Our ride started slowly. Gwen entwined her long legs with mine and wrapped her arms around my neck. I could feel the sled start to pick up speed. Terror seized me, exacerbated by the fact that Gwen had started clutching at my head and was completely blocking my vision. She was laughing and screaming. I was just screaming. Our flimsy plastic sled was sliding down the mountain while spinning in circles. I was disoriented, blinded by my sister’s arms, and completely at the mercy of BOEPAD.

Suddenly, I felt weightless. We had hit a bump, the same bump that had orchestrated Bethany’s concussion. With my sister still clumsily wrapped around me, I felt our sled slipping away. Panicking, I desperately clutched at its handles and braced myself for the landing that I knew would come.

It came with a bang, snapping our heads back with force. We were still sliding, still screaming and still clutching each other, but something was different. Something was colder. Horrified, I realized we had completely lost our sled. And the speed of our sliding was somehow pulling my pants down!

“Gwen! My pants!” I gasped, digging one hand into the snow in an attempt to stop while trying to unwrap her arms from around my head with the other.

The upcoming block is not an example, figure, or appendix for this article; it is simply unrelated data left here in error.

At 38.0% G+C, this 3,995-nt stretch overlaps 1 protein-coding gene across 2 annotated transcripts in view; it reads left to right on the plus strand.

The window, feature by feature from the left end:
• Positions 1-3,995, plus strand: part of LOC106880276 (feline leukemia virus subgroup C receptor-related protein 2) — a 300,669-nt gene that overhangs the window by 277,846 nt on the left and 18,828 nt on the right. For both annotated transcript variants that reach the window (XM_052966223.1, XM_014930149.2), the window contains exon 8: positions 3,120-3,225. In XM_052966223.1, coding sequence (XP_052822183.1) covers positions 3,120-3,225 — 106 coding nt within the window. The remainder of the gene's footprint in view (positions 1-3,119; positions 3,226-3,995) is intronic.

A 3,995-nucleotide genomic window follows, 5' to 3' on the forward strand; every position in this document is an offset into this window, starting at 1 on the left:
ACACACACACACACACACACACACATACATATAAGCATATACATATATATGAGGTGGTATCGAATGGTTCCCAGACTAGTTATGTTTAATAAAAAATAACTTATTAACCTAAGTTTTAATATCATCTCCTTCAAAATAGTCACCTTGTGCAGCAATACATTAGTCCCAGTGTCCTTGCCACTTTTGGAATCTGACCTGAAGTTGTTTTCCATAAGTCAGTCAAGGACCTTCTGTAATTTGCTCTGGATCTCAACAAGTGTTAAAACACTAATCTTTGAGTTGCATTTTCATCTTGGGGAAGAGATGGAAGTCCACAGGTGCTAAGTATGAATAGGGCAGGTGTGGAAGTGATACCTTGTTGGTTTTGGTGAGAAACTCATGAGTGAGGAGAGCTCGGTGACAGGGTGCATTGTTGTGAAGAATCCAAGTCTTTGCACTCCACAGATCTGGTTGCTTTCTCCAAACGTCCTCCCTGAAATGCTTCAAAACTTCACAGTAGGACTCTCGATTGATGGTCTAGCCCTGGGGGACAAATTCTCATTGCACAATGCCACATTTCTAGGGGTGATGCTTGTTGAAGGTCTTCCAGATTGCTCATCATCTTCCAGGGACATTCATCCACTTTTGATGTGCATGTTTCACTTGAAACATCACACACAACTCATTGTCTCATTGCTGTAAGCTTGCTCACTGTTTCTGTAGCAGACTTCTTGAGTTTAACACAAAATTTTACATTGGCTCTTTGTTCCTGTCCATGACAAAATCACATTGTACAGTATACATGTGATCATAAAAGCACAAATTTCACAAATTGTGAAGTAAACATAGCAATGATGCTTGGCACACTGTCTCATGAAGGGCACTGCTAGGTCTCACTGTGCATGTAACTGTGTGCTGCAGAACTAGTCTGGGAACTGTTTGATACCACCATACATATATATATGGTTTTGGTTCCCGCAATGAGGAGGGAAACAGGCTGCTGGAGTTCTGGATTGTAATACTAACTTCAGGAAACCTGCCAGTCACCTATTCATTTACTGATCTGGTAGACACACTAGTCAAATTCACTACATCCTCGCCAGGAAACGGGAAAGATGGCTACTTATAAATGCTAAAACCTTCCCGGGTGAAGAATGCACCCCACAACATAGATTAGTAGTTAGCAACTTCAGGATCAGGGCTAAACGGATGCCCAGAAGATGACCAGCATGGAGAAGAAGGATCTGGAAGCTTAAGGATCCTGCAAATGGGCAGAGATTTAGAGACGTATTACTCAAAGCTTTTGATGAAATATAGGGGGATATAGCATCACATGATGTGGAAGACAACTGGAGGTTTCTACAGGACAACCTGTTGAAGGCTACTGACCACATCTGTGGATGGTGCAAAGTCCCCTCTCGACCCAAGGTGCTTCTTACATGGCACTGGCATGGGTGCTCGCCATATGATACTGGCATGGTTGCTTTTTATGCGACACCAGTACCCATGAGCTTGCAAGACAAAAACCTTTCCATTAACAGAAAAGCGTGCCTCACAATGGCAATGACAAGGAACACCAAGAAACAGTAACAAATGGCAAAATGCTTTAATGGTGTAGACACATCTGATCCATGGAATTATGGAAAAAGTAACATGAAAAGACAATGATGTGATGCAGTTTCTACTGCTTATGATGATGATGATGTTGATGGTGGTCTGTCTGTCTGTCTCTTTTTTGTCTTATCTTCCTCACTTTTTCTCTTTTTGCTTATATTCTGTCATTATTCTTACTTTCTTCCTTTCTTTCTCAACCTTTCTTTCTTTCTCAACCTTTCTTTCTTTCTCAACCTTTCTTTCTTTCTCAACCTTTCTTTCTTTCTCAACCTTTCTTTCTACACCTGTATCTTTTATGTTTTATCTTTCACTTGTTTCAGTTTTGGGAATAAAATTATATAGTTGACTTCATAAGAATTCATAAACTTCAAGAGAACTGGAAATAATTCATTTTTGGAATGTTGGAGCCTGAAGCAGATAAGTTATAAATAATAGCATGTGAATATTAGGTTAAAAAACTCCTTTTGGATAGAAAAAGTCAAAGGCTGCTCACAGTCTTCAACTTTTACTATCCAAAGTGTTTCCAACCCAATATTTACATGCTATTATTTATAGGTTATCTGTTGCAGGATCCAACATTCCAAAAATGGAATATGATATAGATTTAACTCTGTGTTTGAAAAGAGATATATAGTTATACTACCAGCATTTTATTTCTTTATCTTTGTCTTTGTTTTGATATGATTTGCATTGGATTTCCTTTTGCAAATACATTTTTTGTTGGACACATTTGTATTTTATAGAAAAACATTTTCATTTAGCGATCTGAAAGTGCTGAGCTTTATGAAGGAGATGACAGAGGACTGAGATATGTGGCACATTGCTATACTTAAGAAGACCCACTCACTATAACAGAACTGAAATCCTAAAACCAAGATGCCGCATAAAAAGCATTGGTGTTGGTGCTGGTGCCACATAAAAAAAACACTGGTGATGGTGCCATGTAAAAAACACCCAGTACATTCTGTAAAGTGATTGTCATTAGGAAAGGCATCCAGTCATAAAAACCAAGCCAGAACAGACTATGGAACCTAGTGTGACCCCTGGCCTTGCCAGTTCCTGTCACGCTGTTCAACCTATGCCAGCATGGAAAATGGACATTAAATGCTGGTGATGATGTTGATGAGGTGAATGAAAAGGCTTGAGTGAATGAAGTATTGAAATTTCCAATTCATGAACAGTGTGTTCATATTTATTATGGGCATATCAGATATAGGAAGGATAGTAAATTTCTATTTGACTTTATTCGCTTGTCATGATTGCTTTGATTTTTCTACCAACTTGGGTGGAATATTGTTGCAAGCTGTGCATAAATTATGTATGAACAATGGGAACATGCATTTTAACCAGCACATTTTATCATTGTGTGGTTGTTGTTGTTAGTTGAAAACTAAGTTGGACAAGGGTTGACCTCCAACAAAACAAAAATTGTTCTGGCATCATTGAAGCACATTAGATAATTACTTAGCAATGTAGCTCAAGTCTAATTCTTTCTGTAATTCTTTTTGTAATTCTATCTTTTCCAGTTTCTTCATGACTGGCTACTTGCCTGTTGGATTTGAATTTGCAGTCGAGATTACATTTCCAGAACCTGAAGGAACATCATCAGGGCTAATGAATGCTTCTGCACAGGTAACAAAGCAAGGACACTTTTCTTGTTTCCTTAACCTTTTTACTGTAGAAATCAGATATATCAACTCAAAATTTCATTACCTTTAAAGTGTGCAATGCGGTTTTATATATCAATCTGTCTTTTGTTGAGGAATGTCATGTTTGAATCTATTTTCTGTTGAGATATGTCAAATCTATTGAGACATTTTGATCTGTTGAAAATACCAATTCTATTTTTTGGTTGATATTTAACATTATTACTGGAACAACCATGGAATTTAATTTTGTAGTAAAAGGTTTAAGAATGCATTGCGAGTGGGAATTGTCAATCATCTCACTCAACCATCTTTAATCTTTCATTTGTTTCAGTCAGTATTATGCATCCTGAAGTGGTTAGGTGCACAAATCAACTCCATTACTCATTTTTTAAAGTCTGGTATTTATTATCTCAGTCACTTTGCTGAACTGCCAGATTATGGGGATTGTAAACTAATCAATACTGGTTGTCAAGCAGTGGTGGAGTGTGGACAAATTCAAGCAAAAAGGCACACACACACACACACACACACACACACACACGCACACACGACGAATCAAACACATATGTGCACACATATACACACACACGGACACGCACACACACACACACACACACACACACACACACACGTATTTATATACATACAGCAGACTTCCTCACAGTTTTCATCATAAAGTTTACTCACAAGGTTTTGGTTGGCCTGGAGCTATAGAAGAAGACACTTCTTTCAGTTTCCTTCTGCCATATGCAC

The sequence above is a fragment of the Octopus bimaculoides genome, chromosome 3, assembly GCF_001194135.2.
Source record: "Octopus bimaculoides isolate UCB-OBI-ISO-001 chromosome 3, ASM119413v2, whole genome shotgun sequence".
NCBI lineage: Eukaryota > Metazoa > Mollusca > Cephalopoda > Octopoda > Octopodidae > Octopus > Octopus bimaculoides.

“What?” she yelled, unable to hear me over the sound of the wind whipping our faces.

“My PANTS! They’re DOWN!” I yelled, feeling frantic. My behind was cold and hurting more every second.

She unwrapped an arm from around my face. She could see the tears in my eyes, partly from the pain and partly from the embarrassment of realizing that I was sledding down the hill in front of everyone with my pants falling off.

Gwen tumbled off me, sending us both into an awkward sprawl. With our sled nowhere in sight and my pants askew, Gwen and I lay motionless on the snow, gasping for breath. Fearing the worst, our family ran to us. I desperately tried to pull up my pants, but my hands wouldn’t cooperate.

“Jessie, look at your butt!” Bethany cried in dismay when they finally reached us.

Alarmed, I jumped up and rapidly turned in circles like a dog chasing its tail, trying to see what she was talking about. My backside stung, and even without a good view I could see little red cuts running up and down my behind. The sleds offered protection from the encrusted snow, and my bare skin had suffered without our disk. Little trails of blood were creating a bloody road map on my backside.

At the sight of my injuries, my family broke out in hysterical laughter. Gwen rolled on the ground with laughter, holding her sides. My dad attempted to be a responsible parent and asked if I was hurt, but quickly collapsed in chuckles next to Gwen without waiting for a reply. Mike laughed so hard that he had a coughing fit. And Bethany, desperate to clean up the blood, shoved huge handfuls of snow down my pants.

I was shaken and in pain, but couldn’t help but join in the laughter. BOEPAD had bested me and managed to take my dignity—as well as most of the skin on my behind.

But I wasn’t angry. I had lived to open my Christmas presents, and received the best present of all—I was finally a part of the BOEPAD Club.

~Jessie Miyeko Santala